Tomorrow is Halloween, and of course, I can't let this slip by without blogging. I'm sure the masses still think that Halloween (along with Easter) is a diabetic's biggest enemy. All that candy! All those sugary treats! What will our children do? Can they never enjoy Halloween again?
How often can I say it? I really love Halloween. This year I won't be dressing up as anything, and I have no parties to attend. My mom is coming to visit, and I'm actually quite excited about that. Matt and I are considering taking her on a haunted hayride, possibly a ghost tour in Philadelphia.
But really now, let's pause to look at Halloween for a moment, as people with diabetes. (Or people who help people with diabetes.) A simple Google search for "diabetic kids Halloween" or something similar turns up piles and piles of results, including a story that just appeared in USA Today. Oh, Halloween, if nothing else you seem to serve as a reminder to media outlets that kids are actually sick with Type 1 diabetes. The article is actually forward-thinking enough to have commentary from Fit4D.com, which tells the world that sweets are not the no-no for kids with diabetes anymore. They are simply like any other indulgent food--something to be planned for ahead of time.
Someone from the Mayo Clinic then opens their big mouth in the article, saying how candy is forbidden for pediatric diabetes patients at Halloween. Parents should seek out alternatives. Hey, I like alternatives--I loved getting Halloween toys and pencils and apples as a kid on my neighborhood trick-or-treating excursions. But hey--fruit also has carbs. You know, like a fun-sized Snickers. Also, realistically speaking? I don't think any child should be eating all of their Halloween candy on Halloween. Not only is that unhealthy, resulting in tummyaches and wiley sugar-high behaviors, but I think it teaches our kids to be greedy. I think I'm digressing. I apologize.
When it comes to Halloween, you do not want your children doing what I did in my middle school years. After years of candy deprivation, I went crazy. Sure, I made a little money by "selling" my parents and grandparents the candy that they were interested in, but there were plenty of goodies that were unappetizing to them. I told everyone I was giving them to my friends at school. Instead, I kept the candy hidden under my bed, covertly eating it at night while doing my homework or noshing when I returned home from school to an empty house. Hell hath no fury like a tween five years deprived of real candy.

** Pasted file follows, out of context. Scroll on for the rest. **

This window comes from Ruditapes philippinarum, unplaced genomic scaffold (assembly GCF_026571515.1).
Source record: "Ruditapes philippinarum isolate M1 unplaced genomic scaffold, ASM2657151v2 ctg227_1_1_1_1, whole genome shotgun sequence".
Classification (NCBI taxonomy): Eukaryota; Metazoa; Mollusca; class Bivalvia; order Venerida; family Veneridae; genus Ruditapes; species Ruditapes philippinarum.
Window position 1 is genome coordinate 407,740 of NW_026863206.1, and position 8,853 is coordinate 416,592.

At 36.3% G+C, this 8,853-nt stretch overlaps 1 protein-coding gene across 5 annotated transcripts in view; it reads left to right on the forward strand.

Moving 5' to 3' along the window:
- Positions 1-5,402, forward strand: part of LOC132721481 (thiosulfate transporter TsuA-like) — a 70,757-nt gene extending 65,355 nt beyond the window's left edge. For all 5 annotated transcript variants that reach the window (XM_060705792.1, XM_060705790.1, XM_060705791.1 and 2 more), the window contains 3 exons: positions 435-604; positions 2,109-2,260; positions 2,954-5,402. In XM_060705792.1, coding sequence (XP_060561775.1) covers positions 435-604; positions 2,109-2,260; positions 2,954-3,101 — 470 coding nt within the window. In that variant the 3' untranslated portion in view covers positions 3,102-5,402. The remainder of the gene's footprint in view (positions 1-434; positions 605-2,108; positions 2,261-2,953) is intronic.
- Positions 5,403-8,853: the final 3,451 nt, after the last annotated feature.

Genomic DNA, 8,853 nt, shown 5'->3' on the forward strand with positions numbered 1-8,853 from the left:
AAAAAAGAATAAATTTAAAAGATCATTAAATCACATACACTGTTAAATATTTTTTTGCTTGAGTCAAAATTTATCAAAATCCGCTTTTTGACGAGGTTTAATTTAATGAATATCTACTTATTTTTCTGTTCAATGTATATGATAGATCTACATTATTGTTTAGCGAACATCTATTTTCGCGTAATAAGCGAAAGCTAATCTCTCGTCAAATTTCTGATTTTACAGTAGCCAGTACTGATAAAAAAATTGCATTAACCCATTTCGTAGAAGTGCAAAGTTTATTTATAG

I've seen some parents who take all of their children's candy and save it for episodes of low blood sugar. In my opinion, that's kind of an awful idea. I don't think the practice of unintentionally teaching your kids that having lows = getting treats is a good one. It seems too easy for an older kid who checks their own blood sugar to wander into the kitchen, say, "I'm low!" and be a glutton over the candy dish. Call me old-fashioned, but I was raised to treat my lows with juice or glucose tabs, unless none were available.
I really like the stance that Children with Diabetes takes on helping your kids have a normal Halloween with diabetes. They advise their readers, "[The common misconception is that] kids with diabetes shouldn't enjoy the treats -- they should. The issue is integrating the treats into the child's meal plan so as to minimize the disruption in blood glucose control. With fast acting insulins like NovoLog and Humalog, more and more families simply integrate candy into their child's meal plan." So basically, find out what your kids' favorites are. Ask them what they consider to be bolus-worthy. The CWD article is really helpful, as it has carb-count information for a number of different varieties of candy. Yay!
Many of us have learned how to manage our diabetes from a young age. I am so with Kerri, that as people with diabetes, we all need to learn how to manage our guilt, too. So let's start young with learning that the occasional treat is not the straw that breaks the camel's back. Let's all teach our kids that treats are good once in a while, but must come along with insulin, and testing to make sure everything is okay. Sure, we're diabetics. But that doesn't mean we need to suffer and deprive ourselves at every single turn. We're also humans with cravings for sweets.
And cravings for brains.
Oh wait, that's zombies.
Happy Halloween to all. If you need me, I will be bolusing for these fabulous 15g of carbs I am about to ingest. Bless you, mini Reese's Peanut Butter Cups.